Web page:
More generally, any time that you've had to make a choice about which data to present, you'll need to be prepared to defend that choice against accusations of bias.

On that basis, the one-per-company rule is maybe not the best idea since any debate about companies and why one company's hardware is included but another's isn't, is where any Twitter debate is likely to get emotive. You'll also get the intransigents who define 'bias' as 'any opinion that differs from mine' but there's not much you can do about that.

You might be better off having one set of criteria for vehicles which you're going to include in your database and then including everything that meets those criteria. For example:

"Hardware under development  for crewed spaceflight but which, to date, has not yet flown it's intended crew to its intended altitude."

That would cover (if I recall rightly), Starship / Superheavy, SLS / Orion, Dreamchaser, SpaceShip 2, New Shepard, New Glenn, Vulcan, and Starliner. It would exclude Dragon 2 / Falcon 9 altogether (have flown crew to intended altitude) and Electron (not intended for crewed flight). SpaceShip 2 gets a pass because its intended crew are commercial passengers who haven't yet flown.

Here your narrative becomes: "This is a database of up-and-coming crewed spacecraft. My definition of up-and-coming is this. Here are all the spacecraft that I've had time to research which fit that definition."

Okay, Blue Origin get two vehicles on the list - but that's because they've got two vehicles under development. That's not bias - that's just presenting all the data. It's also somewhat diplomatic - if any idiot SpaceX fanboi gets all bent out of shape because Dragon 2 isn't included, then you can point out that Dragon 2 isn't an up-and-coming vehicle since it's already flown to the ISS with commercial crew.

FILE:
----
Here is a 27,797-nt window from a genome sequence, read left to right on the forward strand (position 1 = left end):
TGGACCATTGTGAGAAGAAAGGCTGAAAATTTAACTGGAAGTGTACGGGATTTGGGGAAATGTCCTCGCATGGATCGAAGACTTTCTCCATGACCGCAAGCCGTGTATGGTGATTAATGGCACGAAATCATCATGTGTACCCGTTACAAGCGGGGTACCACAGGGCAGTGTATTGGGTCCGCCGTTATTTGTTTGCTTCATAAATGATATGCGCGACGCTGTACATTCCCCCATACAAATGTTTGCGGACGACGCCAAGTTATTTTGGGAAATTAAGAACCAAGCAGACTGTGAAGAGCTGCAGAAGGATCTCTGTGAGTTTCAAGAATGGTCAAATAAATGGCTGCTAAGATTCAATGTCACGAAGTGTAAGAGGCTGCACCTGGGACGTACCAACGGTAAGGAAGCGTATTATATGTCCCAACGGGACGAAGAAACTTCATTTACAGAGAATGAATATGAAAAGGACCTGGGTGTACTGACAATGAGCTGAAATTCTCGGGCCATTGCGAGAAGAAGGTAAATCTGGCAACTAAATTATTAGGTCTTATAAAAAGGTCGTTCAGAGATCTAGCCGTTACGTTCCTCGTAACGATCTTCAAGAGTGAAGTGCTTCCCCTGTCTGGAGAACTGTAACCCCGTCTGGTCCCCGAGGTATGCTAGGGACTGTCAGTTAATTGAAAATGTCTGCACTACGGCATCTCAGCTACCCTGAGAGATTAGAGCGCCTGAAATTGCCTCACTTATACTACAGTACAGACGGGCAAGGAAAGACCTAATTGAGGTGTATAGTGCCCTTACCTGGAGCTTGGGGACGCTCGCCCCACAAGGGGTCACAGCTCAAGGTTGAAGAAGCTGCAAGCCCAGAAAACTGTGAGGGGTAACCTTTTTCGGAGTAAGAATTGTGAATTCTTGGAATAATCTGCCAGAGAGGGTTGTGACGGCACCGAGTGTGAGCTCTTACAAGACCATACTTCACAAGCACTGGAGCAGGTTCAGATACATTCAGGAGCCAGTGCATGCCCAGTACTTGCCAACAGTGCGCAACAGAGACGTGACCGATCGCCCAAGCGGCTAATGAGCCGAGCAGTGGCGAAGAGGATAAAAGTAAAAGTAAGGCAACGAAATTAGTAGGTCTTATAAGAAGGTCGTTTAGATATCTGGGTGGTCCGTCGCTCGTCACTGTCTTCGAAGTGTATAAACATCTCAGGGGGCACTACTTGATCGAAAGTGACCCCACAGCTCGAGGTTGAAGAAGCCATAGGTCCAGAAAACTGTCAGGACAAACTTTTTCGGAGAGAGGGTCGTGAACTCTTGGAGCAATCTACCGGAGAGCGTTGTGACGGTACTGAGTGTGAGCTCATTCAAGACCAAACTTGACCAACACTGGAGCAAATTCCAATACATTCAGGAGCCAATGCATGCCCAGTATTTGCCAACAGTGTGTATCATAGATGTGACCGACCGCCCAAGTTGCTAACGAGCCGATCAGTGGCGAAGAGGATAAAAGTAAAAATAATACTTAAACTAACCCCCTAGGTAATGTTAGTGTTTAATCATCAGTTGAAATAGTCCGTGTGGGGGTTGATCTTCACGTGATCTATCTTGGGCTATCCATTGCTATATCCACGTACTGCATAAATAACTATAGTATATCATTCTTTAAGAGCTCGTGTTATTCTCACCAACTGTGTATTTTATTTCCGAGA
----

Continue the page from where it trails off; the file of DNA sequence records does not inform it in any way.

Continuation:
Or if you want to go broader.  "Rocket propelled vehicles which have been under development since Year XXXX, where vehicle is defined as a single Block or version of an overall vehicle series."

That would let you keep all your previous data but might also include Falcon 9 and Electron, depending on your cut-off date.

Something like that anyway. Picking unbiased questions to answer is hard - just ask anyone who's had to draft a question to put to a political referendum.

Another way of avoiding bias of course, is just to throw everything you can find into your database and then let folks mine that data any which way they like. That's a lot of work on you though!

Edited by KSK
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And you cannot possible have the "Development start" date AFTER a test of the vehicle.

Orion needs the dev date pushed back to 2005/2006, or you need to remove all the tests that happened before 2011.